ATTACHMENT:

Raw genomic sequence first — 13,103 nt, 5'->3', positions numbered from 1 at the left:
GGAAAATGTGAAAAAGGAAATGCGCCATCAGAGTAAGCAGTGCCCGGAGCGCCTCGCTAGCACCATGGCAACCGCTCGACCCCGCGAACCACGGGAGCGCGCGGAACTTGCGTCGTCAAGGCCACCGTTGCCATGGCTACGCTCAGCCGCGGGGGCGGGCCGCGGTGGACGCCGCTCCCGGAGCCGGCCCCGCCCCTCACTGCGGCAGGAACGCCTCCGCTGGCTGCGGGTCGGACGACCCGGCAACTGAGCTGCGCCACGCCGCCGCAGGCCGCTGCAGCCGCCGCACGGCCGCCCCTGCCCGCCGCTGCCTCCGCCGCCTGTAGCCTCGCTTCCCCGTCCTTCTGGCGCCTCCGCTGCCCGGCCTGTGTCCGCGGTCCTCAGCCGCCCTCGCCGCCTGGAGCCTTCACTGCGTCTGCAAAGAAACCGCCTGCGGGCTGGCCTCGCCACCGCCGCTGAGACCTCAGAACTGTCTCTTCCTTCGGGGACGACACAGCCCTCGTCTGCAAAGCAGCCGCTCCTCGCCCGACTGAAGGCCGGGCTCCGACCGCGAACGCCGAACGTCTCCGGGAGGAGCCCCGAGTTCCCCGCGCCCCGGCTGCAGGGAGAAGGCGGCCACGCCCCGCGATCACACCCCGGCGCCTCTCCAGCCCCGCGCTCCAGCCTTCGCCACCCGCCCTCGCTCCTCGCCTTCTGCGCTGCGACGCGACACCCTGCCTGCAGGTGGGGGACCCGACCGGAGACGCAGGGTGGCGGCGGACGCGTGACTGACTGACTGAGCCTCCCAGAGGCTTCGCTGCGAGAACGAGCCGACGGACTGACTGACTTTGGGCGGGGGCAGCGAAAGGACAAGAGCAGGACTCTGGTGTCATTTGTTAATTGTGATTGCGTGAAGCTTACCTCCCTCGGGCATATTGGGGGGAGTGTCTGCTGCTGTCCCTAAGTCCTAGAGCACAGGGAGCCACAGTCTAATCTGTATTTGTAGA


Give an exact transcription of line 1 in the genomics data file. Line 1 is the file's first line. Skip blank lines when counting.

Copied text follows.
Raw genomic sequence first — 13,103 nt, 5'->3', positions numbered from 1 at the left: